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MDMA (3,4-methylenedioxy-N-methylamphetamine) is an empathogenic drug commonly known as Ecstasy.

Legal status and views

It was placed in Schedule I of the Controlled Substances Act over the recommendations of the Drug Enforcement Administration's Chief Administrative Law Judge, Francis Young.[1] In the 1990s, Ecstacy became one of the four most widely-used illegal drugs in the United States.[2] Jonathan M. Finegold Catalán notes that the government's efforts to prohibit "raves" and other music festivals at which these drugs are used has actually tended to increase harm by diverting users to underground raves at which hydration and medical care resources are not as readily available.[3]

Some of the drug's early proponents believed that MDMA could make the world a better place by causing people to feel and demonstrate more care and concern (sometimes referred to as "love") for their fellow man. This raises an interesting question as to whether inducing a widespread chemically-caused increase in people's tendencies toward altruism would be beneficial to society. It is known that some naturally-occurring chemicals, such as oxytocin, can cause an increased sense of attachment to others, which can influence one's behavior. And it is known that people often take action to release into their bodies chemicals that will act to, at least temporarily, break down social barriers; for example, shaking hands, hugging and other forms of physical affection can cause oxytocin to be released, and alcoholic beverages tend to lower social inhibitions.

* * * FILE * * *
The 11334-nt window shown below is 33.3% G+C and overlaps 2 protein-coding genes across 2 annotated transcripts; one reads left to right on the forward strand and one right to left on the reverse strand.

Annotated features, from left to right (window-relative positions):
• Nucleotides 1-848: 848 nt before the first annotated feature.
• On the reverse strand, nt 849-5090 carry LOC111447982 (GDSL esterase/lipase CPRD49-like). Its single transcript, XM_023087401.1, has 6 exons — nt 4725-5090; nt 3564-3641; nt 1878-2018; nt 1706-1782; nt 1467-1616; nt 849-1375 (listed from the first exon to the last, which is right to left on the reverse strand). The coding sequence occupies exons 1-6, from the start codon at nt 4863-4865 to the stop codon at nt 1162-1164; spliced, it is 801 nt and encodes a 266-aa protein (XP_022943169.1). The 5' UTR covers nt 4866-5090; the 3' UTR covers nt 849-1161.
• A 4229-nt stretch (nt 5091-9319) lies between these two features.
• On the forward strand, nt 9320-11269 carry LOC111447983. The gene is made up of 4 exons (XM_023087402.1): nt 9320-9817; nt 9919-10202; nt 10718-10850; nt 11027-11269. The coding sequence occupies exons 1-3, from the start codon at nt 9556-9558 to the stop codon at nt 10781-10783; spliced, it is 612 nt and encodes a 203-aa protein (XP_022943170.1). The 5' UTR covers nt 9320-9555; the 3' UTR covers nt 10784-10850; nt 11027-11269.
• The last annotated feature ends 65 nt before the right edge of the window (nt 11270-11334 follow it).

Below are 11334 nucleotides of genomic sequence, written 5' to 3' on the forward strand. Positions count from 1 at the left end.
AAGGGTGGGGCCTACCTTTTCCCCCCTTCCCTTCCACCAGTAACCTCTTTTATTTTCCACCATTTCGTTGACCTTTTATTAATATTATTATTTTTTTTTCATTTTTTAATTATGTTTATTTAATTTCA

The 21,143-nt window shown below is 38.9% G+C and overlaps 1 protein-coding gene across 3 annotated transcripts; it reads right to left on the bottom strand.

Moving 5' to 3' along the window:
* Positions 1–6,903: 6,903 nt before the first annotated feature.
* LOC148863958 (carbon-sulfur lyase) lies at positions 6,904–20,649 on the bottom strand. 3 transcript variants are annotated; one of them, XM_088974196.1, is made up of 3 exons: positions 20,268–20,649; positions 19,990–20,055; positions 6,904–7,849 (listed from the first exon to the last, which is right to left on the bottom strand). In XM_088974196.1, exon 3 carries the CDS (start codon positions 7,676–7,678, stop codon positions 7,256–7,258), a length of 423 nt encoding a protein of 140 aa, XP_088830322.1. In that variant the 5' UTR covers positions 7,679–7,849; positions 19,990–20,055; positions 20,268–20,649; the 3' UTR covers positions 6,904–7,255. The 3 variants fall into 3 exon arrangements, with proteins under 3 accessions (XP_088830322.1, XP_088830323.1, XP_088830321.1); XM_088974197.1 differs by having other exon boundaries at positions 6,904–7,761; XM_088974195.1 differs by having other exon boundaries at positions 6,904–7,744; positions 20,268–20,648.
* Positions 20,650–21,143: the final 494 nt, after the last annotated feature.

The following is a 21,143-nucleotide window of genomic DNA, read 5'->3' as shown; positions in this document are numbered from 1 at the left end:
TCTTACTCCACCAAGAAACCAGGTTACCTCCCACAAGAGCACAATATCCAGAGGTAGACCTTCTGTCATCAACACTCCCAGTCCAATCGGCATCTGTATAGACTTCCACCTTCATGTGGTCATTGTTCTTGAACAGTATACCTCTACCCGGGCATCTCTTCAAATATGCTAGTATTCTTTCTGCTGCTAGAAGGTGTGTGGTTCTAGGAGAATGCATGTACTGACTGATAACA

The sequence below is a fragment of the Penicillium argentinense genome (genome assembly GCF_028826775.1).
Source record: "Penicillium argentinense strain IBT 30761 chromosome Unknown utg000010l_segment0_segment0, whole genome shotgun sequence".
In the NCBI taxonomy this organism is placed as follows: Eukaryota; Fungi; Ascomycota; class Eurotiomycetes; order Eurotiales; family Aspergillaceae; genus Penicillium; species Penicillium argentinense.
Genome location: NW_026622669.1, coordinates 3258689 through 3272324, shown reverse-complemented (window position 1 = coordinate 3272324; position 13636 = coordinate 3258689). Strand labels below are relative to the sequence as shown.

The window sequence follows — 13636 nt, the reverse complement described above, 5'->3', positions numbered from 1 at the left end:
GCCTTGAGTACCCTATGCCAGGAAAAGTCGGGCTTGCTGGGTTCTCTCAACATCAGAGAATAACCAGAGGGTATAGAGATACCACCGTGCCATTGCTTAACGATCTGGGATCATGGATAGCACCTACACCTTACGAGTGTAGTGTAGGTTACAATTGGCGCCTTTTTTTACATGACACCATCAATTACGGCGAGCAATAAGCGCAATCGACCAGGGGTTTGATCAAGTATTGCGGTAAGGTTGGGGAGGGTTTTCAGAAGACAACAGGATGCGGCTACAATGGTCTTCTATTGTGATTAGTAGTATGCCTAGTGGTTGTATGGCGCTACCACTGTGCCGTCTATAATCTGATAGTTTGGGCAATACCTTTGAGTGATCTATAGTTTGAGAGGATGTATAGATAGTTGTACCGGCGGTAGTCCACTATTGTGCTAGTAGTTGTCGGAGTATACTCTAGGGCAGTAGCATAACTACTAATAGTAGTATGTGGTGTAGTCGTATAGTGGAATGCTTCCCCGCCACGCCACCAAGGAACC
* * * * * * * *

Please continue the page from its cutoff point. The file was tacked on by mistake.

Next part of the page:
Evidently, many people deem the benefits to exceed the costs, because they continue to engage in behaviors that will change the levels of these chemicals in their bodies and create these altered states. Ironically, part of what makes MDMA cause people to be more gregarious is that it reduces their ability to read social cues and be put off by fear and anxiety.[4] At any rate, the empathy-inducing effects of MDMA subside when the drug wears off, and the user tends to return to his former ways of thinking and acting, so it is questionable how great an impact it could have on society. Due in part to possible neurotoxicity, including serotonin changes, it may be impractical for people to take such drugs on a frequent basis.[citation needed]